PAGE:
Without question, Democrats on the Senate Judiciary Committee will subject Roberts to intense grilling -- and the discovery of new and damaging information about Roberts could dramatically change the strategy. (I'm sure he's shaking in his boots. "Questioning? But, but ... I'm a lawyer! Wait a minute, I'm a lawyer! Ask me any goddamn question you want!") But for now, Democratic lawmakers say they are less interested in opposing Roberts than in serving notice to Bush that they would react very differently if a more overtly conservative choice were made for a future Supreme Court vacancy. (They gotta stop serving those notices! Get a runner to do it. Servants will never be masters. Bush knows that!)

Democrats say they do not dispute that the selection of Roberts did not present them with obvious ammunition against the White House. (Can you believe this shit? Corporate sell out, prayer in schools, individual rights? Nope, nothin!)

"There were some potential candidates with a record of hostility to fundamental rights who would have been opposed flat out by a majority of the Democratic caucus from Day One. Judge Roberts was not on that list," said Jim Manley, spokesman for Senate Minority Leader Harry M. Reid (D-Nev.). "It doesn't mean he's getting a free pass. ("Hey, Tom, check this list. This guy sounds awful! No? You sure? Check again? Not even toward the bottom? Okay, guess he's alright then. Go ahead, fella. Step to the front of the line. Would you like a cocktail while you're waiting?")

"There's nothing the White House would rather have seen than having us come out reflexively swinging at a nominee in order to accuse us of politicizing the debate," Manley added. "There was a strategic decision to keep our powder dry, to reserve judgment until the committee does its work. We want Democrats to be able to fight on principles, not politics." (Okay now wait a minute... Aren't politics ABOUT principles? Have they forgotten even THAT? Do they remember that we WANT them to fight for politics because we CHOOSE our politics based on, oh, I don't know PRINCIPLES????)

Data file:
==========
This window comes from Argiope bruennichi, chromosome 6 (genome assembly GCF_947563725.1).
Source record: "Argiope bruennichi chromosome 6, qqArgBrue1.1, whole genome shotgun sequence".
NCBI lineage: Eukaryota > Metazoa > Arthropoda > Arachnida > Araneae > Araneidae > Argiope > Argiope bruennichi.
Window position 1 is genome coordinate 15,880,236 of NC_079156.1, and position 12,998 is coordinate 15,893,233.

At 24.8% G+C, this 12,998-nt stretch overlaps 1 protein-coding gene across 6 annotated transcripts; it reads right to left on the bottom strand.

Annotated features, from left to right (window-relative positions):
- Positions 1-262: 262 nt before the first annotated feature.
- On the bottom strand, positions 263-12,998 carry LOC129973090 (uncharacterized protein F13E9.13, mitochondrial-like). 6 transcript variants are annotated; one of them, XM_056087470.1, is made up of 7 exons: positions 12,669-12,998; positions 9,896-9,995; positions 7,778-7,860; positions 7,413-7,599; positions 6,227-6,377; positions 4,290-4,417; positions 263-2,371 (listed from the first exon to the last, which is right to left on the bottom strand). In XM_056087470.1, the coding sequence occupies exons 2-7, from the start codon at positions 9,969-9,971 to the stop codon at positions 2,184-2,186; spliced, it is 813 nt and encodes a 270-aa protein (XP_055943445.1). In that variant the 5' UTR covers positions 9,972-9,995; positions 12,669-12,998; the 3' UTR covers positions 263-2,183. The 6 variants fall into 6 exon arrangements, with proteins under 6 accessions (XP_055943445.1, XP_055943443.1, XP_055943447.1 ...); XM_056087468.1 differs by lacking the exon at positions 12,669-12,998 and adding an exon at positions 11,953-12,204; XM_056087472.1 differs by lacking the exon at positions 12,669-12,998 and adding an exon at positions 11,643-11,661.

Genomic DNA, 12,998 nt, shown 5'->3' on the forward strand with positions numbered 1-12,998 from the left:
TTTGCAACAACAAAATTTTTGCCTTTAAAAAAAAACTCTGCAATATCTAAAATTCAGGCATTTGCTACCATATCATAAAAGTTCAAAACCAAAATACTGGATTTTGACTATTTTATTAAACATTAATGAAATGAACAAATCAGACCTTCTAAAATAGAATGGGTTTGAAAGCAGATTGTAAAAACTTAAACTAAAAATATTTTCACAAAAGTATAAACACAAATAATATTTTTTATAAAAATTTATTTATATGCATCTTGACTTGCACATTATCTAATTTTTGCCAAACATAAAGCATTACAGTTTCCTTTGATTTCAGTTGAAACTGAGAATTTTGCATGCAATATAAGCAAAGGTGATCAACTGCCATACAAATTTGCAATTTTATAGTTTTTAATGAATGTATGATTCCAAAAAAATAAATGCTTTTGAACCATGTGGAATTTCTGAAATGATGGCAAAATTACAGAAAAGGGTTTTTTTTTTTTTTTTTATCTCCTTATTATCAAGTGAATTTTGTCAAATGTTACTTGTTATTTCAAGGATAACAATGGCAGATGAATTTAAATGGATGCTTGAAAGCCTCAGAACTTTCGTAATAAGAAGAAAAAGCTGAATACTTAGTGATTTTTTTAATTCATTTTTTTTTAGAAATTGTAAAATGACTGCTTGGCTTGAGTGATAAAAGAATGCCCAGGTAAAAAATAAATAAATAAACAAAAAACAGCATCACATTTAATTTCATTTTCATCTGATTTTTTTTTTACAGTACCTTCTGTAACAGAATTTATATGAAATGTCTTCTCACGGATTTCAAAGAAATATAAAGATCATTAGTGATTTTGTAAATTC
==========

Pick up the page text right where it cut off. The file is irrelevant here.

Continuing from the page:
The Democratic consensus not to mount a major fight comes in part from a calculation that the party would be in a stronger position to oppose a future -- and perhaps more clearly conservative -- nominee if it did not mount a full-scale and likely fruitless assault on Roberts. (Who calculates this shit, and can we buy them a new slide rule? Seriously. Since when did sitting on the bench every goddamn minute of every game help to win anything? Haven't they watched any good underdog movies this summer? Bad News Bears? Anything? No memory of how people rally around the people fighting hardest for what's about to be lost? No? Okay, well. That's cool. Whatever. Rest up, fellas. I'm sure there's something you can do NEXT fascist presidency.)

No Democrat has announced opposition to Roberts. The toughest remarks so far were by Sen. Barbara Boxer (D-Calif.) last week at the Golden Gate University School of Law in San Francisco, where she said she must know whether Roberts would support abortion rights and privacy. "If I don't believe he will, I won't vote for him," Boxer said. "I can use all the parliamentary rules I have as a senator to stand up and fight for you." (Alone. Did I mention fight for you ALONE?)

Some Democrats would like to see more of a fight. Lanny Davis, a former Clinton legal aide and party official, complained that Democrats are avoiding a showdown with Roberts over ideology by fighting over whether documents will be released from Roberts's time in government. "If they wanted to have a fight on substance they wouldn't be talking about process," Davis said. Democrats, he said, have "either folded or procrastinated to the point where it [opposition] won't have any effect." (Yeah. Understatement. Fuck an A.)